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Elizabethfields School [1875 - 1937]

Elizabeth Fields Provisional school opened in August 1875. Elizabethfields was in the stronghold of struggling but hardy Methodists….but the first teacher, George Lenehan, appointed in 1875, was a catholic. While Lenehan succeeded in winning confidence and support from the parents of the ‘wild bush children on the river', an adverse report on his teachings by the school inspector, J.H.Murray, led to his resignation in July 1877. Lenehan went to work as a private tutor. The next teacher, Elizabeth Nosworthy, lasted only one month in the post, and by the time of appointment of Richard Hobart in November 1877, Elizabeth Fields school was experiencing critical problems, for in the four months following Lenehan’s resignation the children had received schooling for only one month. Fortunately Alexander Wheatley arrived in December1886 and stayed for 26 years. With the restoration of equilibrium the school prospered and remained an active centre of instruction on the river for nearly seventy years.

In May 1889 the school was reduced to a Half-time with Toual, The Briars and Edgerton Schools. It again became a Provisional School from May 1932 to June 1937. After being staffed by 18 different teachers, many only staying a few months, it finally closed June 1937.

In 1874, according to descendant Dorothy Petty, “a slab school house was built on a portion of William and Elizabeth Petty’s block by his son William Henry. Their property, on the Yass River, was named ‘Elizabeth Fields’ after a suggestion by the surveyor of the day. Portions 82 and 81 on the south side of the River had been reserved for a school, but they may never have been used. In 1880 local residents argued successfully for a new site, again north of the river on William Petty’s land (Portion 258). Here ‘the school and school house were built of bricks made of clay obtained about 100 yards from the school grounds’.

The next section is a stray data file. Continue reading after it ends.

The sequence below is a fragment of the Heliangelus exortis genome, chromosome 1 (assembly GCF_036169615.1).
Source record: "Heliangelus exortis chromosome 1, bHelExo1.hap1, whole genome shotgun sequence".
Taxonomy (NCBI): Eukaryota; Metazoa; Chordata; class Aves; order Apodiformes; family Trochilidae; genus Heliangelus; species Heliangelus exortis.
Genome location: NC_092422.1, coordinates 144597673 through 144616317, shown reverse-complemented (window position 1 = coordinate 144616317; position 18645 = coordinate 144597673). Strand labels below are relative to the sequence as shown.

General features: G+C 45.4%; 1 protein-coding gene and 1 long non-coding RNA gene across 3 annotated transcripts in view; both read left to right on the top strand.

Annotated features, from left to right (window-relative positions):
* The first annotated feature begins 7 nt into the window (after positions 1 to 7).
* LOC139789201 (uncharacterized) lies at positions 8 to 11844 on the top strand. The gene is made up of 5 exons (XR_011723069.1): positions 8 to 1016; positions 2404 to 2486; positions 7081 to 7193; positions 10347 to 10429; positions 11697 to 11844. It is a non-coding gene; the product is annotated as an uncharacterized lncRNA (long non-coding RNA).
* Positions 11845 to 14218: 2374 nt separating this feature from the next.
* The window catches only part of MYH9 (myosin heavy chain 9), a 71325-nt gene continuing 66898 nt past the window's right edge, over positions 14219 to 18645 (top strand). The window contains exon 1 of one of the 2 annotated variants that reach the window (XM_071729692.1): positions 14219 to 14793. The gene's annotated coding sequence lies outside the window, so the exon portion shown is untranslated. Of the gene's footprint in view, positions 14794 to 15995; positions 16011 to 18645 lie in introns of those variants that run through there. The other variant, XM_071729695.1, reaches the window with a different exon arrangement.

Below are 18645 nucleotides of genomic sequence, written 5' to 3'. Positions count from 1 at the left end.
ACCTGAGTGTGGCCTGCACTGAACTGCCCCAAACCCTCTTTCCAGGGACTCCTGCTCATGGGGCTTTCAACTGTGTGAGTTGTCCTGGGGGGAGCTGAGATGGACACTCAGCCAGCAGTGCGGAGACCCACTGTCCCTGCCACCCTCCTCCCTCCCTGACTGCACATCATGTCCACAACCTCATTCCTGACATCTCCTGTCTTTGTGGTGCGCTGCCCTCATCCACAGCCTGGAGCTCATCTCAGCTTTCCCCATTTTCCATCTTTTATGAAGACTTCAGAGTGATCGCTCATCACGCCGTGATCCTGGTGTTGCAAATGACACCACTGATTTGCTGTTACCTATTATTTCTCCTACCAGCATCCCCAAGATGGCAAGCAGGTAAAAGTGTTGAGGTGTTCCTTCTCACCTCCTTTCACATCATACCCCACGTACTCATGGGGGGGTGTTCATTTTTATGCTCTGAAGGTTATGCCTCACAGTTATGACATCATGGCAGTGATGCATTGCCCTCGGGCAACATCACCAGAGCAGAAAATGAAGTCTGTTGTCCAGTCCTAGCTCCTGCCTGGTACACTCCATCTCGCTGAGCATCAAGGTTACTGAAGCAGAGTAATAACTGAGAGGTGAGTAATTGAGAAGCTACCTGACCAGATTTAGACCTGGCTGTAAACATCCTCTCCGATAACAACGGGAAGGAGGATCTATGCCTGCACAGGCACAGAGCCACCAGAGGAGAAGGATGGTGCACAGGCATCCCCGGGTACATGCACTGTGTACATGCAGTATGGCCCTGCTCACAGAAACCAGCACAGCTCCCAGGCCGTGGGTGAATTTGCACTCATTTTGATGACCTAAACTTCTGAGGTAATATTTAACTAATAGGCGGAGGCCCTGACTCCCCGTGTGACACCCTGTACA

'Old Tricks'

School kids are always inventing ways to get out of school. Some more inventive and clever than others. A school boy from Elizabeth Fields bush school figured out that if a horse , particularly a horse belonging to the teacher and the teacher’s only transport to the school, needed re-shoeing it would take two weeks for a farrier to come and attend to the horse. So the schoolboy relieved the horse of a few of the horse shoe nails, while the teacher was pre-occupied, the loose nails would not become obvious until the teacher was well on his way and, what a shame, 2 weeks to wait for the farrier, 2 weeks less school.

'Pleasant Memories

Bertha Edwards (nee Johnson), teacher for over fifty years, taught at Elizabethfields School between May 1932 and December 1934, during her long service leave. She wrote of her happy memories:

“…Elizabethfields, with its small enrolment of children of all ages, remains a little gem in my memory. There was a deep friendship amongst these children and I never remember settling an quarrel. I think it was the P&C who supplied me with firewood, and I remember one boy who gave himself the task of lighting my fire every winter’s morning. They were cold mornings in that area. I remember, too, a little girl who went for a drink. She dashed back into the room in a very frightened state and I rushed to her assistance. There was a huge goanna at the tank tap. I could ride my bicycle home to my parent’s farm near Gunning from Elizabethfields….”

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NSW Government schools from 1848

< Early Canberra Government Schools

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